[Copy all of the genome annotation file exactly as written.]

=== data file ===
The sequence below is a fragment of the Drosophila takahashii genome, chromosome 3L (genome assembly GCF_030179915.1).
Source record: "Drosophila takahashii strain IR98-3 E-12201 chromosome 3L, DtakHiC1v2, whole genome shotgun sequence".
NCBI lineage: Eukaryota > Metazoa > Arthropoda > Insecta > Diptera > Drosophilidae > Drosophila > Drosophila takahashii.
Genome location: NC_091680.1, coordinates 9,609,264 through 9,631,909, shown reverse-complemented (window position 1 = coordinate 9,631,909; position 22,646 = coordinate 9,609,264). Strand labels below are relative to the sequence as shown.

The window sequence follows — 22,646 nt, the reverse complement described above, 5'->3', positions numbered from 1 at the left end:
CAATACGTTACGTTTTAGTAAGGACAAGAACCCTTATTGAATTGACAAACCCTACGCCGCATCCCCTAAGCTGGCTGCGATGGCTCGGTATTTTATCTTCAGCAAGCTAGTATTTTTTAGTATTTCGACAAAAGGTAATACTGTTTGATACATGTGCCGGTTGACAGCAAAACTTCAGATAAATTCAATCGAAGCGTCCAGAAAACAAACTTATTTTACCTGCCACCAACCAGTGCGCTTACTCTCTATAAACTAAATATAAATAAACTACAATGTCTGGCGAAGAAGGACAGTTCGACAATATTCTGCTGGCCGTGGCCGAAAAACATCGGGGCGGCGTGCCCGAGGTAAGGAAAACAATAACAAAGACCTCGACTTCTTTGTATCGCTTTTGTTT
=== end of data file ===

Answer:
The sequence below is a fragment of the Drosophila takahashii genome, chromosome 3L (genome assembly GCF_030179915.1).
Source record: "Drosophila takahashii strain IR98-3 E-12201 chromosome 3L, DtakHiC1v2, whole genome shotgun sequence".
NCBI lineage: Eukaryota > Metazoa > Arthropoda > Insecta > Diptera > Drosophilidae > Drosophila > Drosophila takahashii.
Genome location: NC_091680.1, coordinates 9,609,264 through 9,631,909, shown reverse-complemented (window position 1 = coordinate 9,631,909; position 22,646 = coordinate 9,609,264). Strand labels below are relative to the sequence as shown.

The window sequence follows — 22,646 nt, the reverse complement described above, 5'->3', positions numbered from 1 at the left end:
CAATACGTTACGTTTTAGTAAGGACAAGAACCCTTATTGAATTGACAAACCCTACGCCGCATCCCCTAAGCTGGCTGCGATGGCTCGGTATTTTATCTTCAGCAAGCTAGTATTTTTTAGTATTTCGACAAAAGGTAATACTGTTTGATACATGTGCCGGTTGACAGCAAAACTTCAGATAAATTCAATCGAAGCGTCCAGAAAACAAACTTATTTTACCTGCCACCAACCAGTGCGCTTACTCTCTATAAACTAAATATAAATAAACTACAATGTCTGGCGAAGAAGGACAGTTCGACAATATTCTGCTGGCCGTGGCCGAAAAACATCGGGGCGGCGTGCCCGAGGTAAGGAAAACAATAACAAAGACCTCGACTTCTTTGTATCGCTTTTGTTT